Dec. 10, 2010
Semifinal Showdown Saturday at Duluth
By David Boyce
Two years ago when Northwest Missouri State played Minnesota-Duluth in the NCAA Division II championship football game, the Bearcats were surprised by what they saw on the field.
The Bulldogs were faster than what Northwest players thought. The Bearcats got lulled into believing they were quicker by simply watching film of Minnesota-Duluth games in November and December.
Well, it's mighty cold in Duluth this time of year. Nobody runs fast when it's zero degrees.
The problem has been taken care of for Saturday's semifinal game.
"We told our guys this: you have to watch Winona, which was played in early October," Northwest coach Mel Tjeerdsma said. "Watch Winona first and you will see what their real speed is. You start watching them later and it is a lot different."
Well, nobody will be running fast, except to run indoors when Northwest, 12-1, takes on Minnesota Duluth, 13-0, at 5 p.m. Saturday at James A. Malosky Stadium.
The weather forecast is frightful. A winter storm warning is in effect from 6 p.m. Friday through 6 a.m. Sunday. The city is expecting 5 to 9 inches of snow and temperatures Saturday night are supposed to dip to 7 to 12 degrees below zero.
It's cold and windy in Maryville, Mo., in December, but nothing like that.
But some of the Bearcats will be warmed by the fact they get another chance at Minnesota Duluth. They felt they let a national championship slip away when the Bulldogs beat the Bearcats21-14 in the 2008 championship game.
Senior defensive end Shayne Shade was one of those players.
"I was heartbroken. I felt like we came in big headed," Shade said. "They are the team that beat us the worst in the national championship game.
"I'm glad I get another chance at them."
Players who weren't here know the details of how the Bearcats lost.
"Hearing what the team said and how they overlooked these guys, I think we look forward to the challenge," said senior defensive lineman Roberto Davis. "It is two years later, but we get to replay the team that our seniors lost to two years ago.
"It will be a good match-up."
In Tjeerdsma's eyes, it's not about revenge.
"I'm not a big person on revenge," Tjeerdsma said. "I think we will be more prepared this year. I felt like two years ago we underestimated them a lot. I guarantee we will not underestimate them this year."
The Bearcats are going into the game fully knowing what Minnesota Duluth plans to do when it has the ball. The Bulldogs will run, run and run. And after that, they will run some more.
In their 24-13 quarterfinal victory against Augustana (S.D.), the Bulldogs ran the ball 61 times for 247 yards. The Bulldogs threw the ball only nine times. They also stopped the run, holding Augustana to 50 yards in 25 carries.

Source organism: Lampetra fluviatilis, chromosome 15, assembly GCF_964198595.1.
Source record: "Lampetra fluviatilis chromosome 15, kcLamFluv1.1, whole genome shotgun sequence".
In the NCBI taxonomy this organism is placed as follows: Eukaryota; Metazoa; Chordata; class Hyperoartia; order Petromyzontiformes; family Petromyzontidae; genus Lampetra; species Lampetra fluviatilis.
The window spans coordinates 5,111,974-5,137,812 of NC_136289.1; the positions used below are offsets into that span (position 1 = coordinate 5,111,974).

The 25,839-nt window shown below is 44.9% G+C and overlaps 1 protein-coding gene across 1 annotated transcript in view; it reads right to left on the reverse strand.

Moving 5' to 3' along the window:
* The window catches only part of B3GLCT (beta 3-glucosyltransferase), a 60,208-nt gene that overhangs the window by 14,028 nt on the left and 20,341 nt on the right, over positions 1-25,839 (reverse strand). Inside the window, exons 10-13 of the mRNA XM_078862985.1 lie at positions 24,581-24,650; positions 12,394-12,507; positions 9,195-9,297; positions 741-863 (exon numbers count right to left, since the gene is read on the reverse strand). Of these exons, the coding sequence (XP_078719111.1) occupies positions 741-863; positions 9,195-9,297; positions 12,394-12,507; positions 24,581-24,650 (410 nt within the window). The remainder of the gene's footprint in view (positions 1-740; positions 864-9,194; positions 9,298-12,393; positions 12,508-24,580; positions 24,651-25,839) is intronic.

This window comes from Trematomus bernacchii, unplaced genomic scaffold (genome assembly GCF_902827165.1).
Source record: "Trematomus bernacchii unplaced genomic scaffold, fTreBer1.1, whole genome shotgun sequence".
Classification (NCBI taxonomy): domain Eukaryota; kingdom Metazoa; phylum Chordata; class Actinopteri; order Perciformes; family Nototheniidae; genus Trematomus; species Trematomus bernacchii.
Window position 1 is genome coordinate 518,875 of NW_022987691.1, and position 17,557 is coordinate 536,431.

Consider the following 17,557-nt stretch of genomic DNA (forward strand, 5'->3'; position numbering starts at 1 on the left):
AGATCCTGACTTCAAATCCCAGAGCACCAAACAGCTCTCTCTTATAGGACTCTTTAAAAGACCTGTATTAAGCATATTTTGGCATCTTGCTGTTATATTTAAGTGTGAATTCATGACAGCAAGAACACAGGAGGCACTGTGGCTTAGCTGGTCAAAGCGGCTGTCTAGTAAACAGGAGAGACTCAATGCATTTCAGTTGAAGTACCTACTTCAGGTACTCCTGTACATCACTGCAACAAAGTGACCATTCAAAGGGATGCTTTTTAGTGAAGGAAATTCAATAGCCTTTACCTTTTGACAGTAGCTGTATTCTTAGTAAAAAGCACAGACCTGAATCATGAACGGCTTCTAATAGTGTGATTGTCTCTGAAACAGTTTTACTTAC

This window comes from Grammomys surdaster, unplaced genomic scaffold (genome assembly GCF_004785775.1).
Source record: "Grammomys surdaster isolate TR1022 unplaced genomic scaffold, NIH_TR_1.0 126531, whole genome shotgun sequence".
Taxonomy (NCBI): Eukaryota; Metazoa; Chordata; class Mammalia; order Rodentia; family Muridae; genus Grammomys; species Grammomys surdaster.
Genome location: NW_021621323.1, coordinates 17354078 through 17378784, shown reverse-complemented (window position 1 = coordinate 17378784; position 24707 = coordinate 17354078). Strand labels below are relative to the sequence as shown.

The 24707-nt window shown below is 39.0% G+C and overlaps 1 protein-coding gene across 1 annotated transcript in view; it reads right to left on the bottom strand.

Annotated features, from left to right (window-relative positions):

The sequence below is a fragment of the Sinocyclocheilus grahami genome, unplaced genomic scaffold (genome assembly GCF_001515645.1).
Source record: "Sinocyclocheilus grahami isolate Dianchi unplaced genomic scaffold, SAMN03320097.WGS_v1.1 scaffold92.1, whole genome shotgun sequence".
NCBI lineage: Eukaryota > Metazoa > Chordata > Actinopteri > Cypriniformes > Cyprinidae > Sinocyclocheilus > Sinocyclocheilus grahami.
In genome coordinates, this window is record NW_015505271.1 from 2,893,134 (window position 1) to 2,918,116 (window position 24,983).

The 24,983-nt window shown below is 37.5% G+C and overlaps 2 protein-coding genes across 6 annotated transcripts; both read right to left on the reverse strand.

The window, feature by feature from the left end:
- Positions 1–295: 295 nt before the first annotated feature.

The offensive attack the Bearcats are facing is in sharp contrast to what they dealt with last week in their 37-20 quarterfinal victory over Central Missouri. The Mules passed the ball 56 times and ran 22 times.
"All you have to do is plug in the film and watch them," Davis said. "They are a hard-nosed team. Their running backs get 5 yards a carry every time. We've got to be able to handle the run and stop the backs from making positive yards.
"Playing a team like Central, who passes the ball, you have to worry about getting to the quarterback. You can play a lot looser. Playing a team that runs the ball down hill, you got to be more physical. It's a different type of physical game.
"After this game everybody will feel the aftermath of it. There is no doubt about it."
Beginning in the second half of their first round game against Missouri Western, the Bearcats have been playing at a championship level. They overcame a 17-0 halftime deficit and beat the Griffons 28-24.
They then went on the road and beat Texas A&M-Kingsville 35-31 in front of 14,000 fans in the second round.
"Maybe it was the realization at halftime of the Western game that if they didn't change things their career was over for the seniors and the season would be over for everybody," Tjeerdsma said. "That was part of it.
"The experience in the second half against Western felt good. We come back and play four quarters against Kingsville and saw how good it felt. We really felt good after Central. It really feels good to play that way."
From all indications, the Bearcats are ready to play another four quarters at Duluth. So bring on the cold and the snow, the green machine is ready to plow through it to clear the path to Florence, Ala., site of the championship game.
The Bearcats have made an unprecedented five straight trips to the title game. They know what it takes to get there.
"Our kids have enough experience in the playoffs to know you have to play better," Tjeerdsma said. "Every team you play is not only going to give you their best shot, they are good teams."
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